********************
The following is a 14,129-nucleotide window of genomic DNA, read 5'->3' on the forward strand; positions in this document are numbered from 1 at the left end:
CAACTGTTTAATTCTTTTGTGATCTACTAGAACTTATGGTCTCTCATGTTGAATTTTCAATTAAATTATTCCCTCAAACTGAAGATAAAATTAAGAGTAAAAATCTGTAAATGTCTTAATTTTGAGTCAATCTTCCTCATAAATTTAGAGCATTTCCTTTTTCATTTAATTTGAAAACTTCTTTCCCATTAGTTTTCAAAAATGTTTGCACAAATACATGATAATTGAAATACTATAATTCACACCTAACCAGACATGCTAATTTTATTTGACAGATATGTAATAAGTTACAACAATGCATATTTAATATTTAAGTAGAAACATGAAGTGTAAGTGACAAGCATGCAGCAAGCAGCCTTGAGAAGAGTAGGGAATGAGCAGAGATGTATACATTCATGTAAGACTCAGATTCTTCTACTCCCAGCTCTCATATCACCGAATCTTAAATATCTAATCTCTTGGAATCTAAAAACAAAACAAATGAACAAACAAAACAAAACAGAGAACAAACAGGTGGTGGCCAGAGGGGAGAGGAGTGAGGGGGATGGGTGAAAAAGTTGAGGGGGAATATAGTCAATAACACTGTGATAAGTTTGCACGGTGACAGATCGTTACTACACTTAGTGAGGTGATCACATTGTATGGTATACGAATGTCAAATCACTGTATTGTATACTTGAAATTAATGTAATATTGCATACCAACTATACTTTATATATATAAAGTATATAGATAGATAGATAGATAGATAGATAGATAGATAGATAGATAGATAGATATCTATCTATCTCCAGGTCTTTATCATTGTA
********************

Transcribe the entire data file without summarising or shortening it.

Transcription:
The following is a 14,129-nucleotide window of genomic DNA, read 5'->3' on the forward strand; positions in this document are numbered from 1 at the left end:
CAACTGTTTAATTCTTTTGTGATCTACTAGAACTTATGGTCTCTCATGTTGAATTTTCAATTAAATTATTCCCTCAAACTGAAGATAAAATTAAGAGTAAAAATCTGTAAATGTCTTAATTTTGAGTCAATCTTCCTCATAAATTTAGAGCATTTCCTTTTTCATTTAATTTGAAAACTTCTTTCCCATTAGTTTTCAAAAATGTTTGCACAAATACATGATAATTGAAATACTATAATTCACACCTAACCAGACATGCTAATTTTATTTGACAGATATGTAATAAGTTACAACAATGCATATTTAATATTTAAGTAGAAACATGAAGTGTAAGTGACAAGCATGCAGCAAGCAGCCTTGAGAAGAGTAGGGAATGAGCAGAGATGTATACATTCATGTAAGACTCAGATTCTTCTACTCCCAGCTCTCATATCACCGAATCTTAAATATCTAATCTCTTGGAATCTAAAAACAAAACAAATGAACAAACAAAACAAAACAGAGAACAAACAGGTGGTGGCCAGAGGGGAGAGGAGTGAGGGGGATGGGTGAAAAAGTTGAGGGGGAATATAGTCAATAACACTGTGATAAGTTTGCACGGTGACAGATCGTTACTACACTTAGTGAGGTGATCACATTGTATGGTATACGAATGTCAAATCACTGTATTGTATACTTGAAATTAATGTAATATTGCATACCAACTATACTTTATATATATAAAGTATATAGATAGATAGATAGATAGATAGATAGATAGATAGATAGATAGATAGATATCTATCTATCTCCAGGTCTTTATCATTGTA